Citing potential security threats, the U.S. District Court will close Minnesota's federal court facilities from Sunday through early Thursday.

Because the courthouses aren't open to the public on Sunday, and they would have been closed on Monday because of the Martin Luther King Jr. holiday, the only additional days of building shutdown will be Tuesday and Wednesday. The buildings will reopen Thursday at 5 a.m.

"At this time we know of no credible specific threats against our courthouses, but we have been in close contact with law enforcement," said Chief U.S. District Judge John Tunheim of the District of Minnesota. "Because federal courthouses are often the target of protests and state officials warned of the potential for violence, we thought it best to err on the side of caution and preemptively close our buildings on Tuesday and Wednesday."

There have been reports of possible armed protests at state capitols across the country, including Minnesota, on Sunday in support of President Donald Trump, as well as other demonstrations leading up to, and on the day of, the inauguration of Joe Biden as president on Wednesday in Washington, D.C.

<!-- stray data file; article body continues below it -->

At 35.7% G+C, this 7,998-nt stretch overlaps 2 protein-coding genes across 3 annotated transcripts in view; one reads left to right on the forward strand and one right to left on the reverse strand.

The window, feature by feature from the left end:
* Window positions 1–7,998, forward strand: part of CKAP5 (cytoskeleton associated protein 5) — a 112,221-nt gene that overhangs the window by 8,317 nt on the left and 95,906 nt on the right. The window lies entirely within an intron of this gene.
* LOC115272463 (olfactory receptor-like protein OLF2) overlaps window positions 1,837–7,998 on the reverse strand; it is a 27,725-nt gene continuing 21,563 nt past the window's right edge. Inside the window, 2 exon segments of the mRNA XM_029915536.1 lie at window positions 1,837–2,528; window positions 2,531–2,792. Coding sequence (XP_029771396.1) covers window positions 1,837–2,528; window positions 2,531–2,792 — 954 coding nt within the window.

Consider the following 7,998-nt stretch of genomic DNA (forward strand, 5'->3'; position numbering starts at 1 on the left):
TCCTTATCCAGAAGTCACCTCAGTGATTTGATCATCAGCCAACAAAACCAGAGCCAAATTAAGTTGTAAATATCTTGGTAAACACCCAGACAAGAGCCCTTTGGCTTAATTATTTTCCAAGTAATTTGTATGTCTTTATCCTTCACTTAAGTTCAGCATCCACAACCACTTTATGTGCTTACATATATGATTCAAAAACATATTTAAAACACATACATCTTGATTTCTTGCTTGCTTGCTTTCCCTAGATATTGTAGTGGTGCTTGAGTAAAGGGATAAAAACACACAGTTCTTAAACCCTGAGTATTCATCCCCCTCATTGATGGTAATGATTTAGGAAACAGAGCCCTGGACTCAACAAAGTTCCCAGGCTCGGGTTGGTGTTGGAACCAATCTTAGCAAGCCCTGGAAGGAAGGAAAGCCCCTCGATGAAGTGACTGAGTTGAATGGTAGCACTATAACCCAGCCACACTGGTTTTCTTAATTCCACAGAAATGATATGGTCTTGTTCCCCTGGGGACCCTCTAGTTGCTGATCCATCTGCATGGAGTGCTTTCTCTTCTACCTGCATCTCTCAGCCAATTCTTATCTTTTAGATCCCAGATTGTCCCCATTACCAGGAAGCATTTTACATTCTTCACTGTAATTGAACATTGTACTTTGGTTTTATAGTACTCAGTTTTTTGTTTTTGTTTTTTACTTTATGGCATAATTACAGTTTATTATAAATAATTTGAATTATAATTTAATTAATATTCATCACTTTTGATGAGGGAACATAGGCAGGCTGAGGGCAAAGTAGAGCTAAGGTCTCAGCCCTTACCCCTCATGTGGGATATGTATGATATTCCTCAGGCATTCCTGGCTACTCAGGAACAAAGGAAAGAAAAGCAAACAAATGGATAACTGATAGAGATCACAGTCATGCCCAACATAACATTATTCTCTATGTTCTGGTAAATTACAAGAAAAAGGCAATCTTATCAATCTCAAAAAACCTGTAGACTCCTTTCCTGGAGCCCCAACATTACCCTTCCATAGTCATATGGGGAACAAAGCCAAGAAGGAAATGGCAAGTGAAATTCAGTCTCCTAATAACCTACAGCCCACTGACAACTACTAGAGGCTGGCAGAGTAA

Court officials made the decision to close the federal buildings in consultation with the U.S. Marshals Service and the General Services Administration.

The closures will include courthouses and facilities in Minneapolis, St. Paul, Fergus Falls and Duluth. Judiciary staff and other building tenants will be barred from entering the buildings. Only law enforcement and emergency personnel will be allowed to enter as authorized by the U.S. Marshals Service.

"The Marshals Service can focus on protecting the buildings and do not have to focus on protecting people, if there is a problem," Tunheim said.

Staff from the clerk's offices for the U.S. District Court and U.S. Bankruptcy Court will be available by phone and e-mail during the closure period. "We think it best that people work at home," Tunheim said, noting that court staff have gotten proficient conducting work from home amid the COVID-19 pandemic.

"We are not closing court, we are closing courthouses," Tunheim said.

He said he himself has several court hearings using Zoom video technology scheduled on Tuesday and Wednesday, and those hearings are expected to proceed as scheduled.

Randy Furst • 612-673-4224

Twitter: @randyfurst